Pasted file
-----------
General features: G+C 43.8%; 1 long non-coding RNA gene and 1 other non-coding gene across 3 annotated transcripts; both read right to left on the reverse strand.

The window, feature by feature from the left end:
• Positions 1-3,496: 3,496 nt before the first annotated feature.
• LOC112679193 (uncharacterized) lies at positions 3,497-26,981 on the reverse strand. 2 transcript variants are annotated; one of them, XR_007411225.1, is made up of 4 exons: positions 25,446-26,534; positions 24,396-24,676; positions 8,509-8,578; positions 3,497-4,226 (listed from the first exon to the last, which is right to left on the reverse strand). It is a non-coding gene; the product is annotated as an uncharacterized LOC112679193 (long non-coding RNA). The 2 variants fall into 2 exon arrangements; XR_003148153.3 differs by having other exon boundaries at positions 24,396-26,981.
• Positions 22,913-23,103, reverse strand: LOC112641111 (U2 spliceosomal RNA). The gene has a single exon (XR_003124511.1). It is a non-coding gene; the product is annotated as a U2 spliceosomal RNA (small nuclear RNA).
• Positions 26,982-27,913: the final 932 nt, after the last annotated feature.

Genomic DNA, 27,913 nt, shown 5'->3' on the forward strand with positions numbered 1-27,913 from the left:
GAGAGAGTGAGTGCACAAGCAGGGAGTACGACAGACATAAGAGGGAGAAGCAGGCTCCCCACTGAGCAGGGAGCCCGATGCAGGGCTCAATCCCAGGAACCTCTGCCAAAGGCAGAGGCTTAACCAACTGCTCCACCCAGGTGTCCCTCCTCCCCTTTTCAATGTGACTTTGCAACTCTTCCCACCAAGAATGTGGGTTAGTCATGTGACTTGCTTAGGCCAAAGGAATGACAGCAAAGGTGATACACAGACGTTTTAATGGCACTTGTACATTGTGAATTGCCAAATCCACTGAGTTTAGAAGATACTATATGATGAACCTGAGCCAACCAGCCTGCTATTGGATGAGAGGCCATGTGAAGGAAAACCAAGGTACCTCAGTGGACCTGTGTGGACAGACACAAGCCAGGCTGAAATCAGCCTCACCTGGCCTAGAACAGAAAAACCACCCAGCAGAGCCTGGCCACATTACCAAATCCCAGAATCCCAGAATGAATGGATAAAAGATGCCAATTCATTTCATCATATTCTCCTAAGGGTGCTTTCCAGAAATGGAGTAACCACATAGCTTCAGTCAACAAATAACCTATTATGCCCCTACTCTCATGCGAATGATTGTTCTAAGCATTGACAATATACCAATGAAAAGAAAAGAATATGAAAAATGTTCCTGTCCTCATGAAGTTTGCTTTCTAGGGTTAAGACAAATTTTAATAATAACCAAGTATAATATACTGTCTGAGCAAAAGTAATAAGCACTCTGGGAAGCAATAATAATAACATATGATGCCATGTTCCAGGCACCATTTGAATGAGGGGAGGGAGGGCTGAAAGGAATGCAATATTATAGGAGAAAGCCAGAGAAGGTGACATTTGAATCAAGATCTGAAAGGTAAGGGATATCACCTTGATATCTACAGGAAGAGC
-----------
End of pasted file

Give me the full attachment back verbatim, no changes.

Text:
General features: G+C 43.8%; 1 long non-coding RNA gene and 1 other non-coding gene across 3 annotated transcripts; both read right to left on the reverse strand.

The window, feature by feature from the left end:
• Positions 1-3,496: 3,496 nt before the first annotated feature.
• LOC112679193 (uncharacterized) lies at positions 3,497-26,981 on the reverse strand. 2 transcript variants are annotated; one of them, XR_007411225.1, is made up of 4 exons: positions 25,446-26,534; positions 24,396-24,676; positions 8,509-8,578; positions 3,497-4,226 (listed from the first exon to the last, which is right to left on the reverse strand). It is a non-coding gene; the product is annotated as an uncharacterized LOC112679193 (long non-coding RNA). The 2 variants fall into 2 exon arrangements; XR_003148153.3 differs by having other exon boundaries at positions 24,396-26,981.
• Positions 22,913-23,103, reverse strand: LOC112641111 (U2 spliceosomal RNA). The gene has a single exon (XR_003124511.1). It is a non-coding gene; the product is annotated as a U2 spliceosomal RNA (small nuclear RNA).
• Positions 26,982-27,913: the final 932 nt, after the last annotated feature.

Genomic DNA, 27,913 nt, shown 5'->3' on the forward strand with positions numbered 1-27,913 from the left:
GAGAGAGTGAGTGCACAAGCAGGGAGTACGACAGACATAAGAGGGAGAAGCAGGCTCCCCACTGAGCAGGGAGCCCGATGCAGGGCTCAATCCCAGGAACCTCTGCCAAAGGCAGAGGCTTAACCAACTGCTCCACCCAGGTGTCCCTCCTCCCCTTTTCAATGTGACTTTGCAACTCTTCCCACCAAGAATGTGGGTTAGTCATGTGACTTGCTTAGGCCAAAGGAATGACAGCAAAGGTGATACACAGACGTTTTAATGGCACTTGTACATTGTGAATTGCCAAATCCACTGAGTTTAGAAGATACTATATGATGAACCTGAGCCAACCAGCCTGCTATTGGATGAGAGGCCATGTGAAGGAAAACCAAGGTACCTCAGTGGACCTGTGTGGACAGACACAAGCCAGGCTGAAATCAGCCTCACCTGGCCTAGAACAGAAAAACCACCCAGCAGAGCCTGGCCACATTACCAAATCCCAGAATCCCAGAATGAATGGATAAAAGATGCCAATTCATTTCATCATATTCTCCTAAGGGTGCTTTCCAGAAATGGAGTAACCACATAGCTTCAGTCAACAAATAACCTATTATGCCCCTACTCTCATGCGAATGATTGTTCTAAGCATTGACAATATACCAATGAAAAGAAAAGAATATGAAAAATGTTCCTGTCCTCATGAAGTTTGCTTTCTAGGGTTAAGACAAATTTTAATAATAACCAAGTATAATATACTGTCTGAGCAAAAGTAATAAGCACTCTGGGAAGCAATAATAATAACATATGATGCCATGTTCCAGGCACCATTTGAATGAGGGGAGGGAGGGCTGAAAGGAATGCAATATTATAGGAGAAAGCCAGAGAAGGTGACATTTGAATCAAGATCTGAAAGGTAAGGGATATCACCTTGATATCTACAGGAAGAGC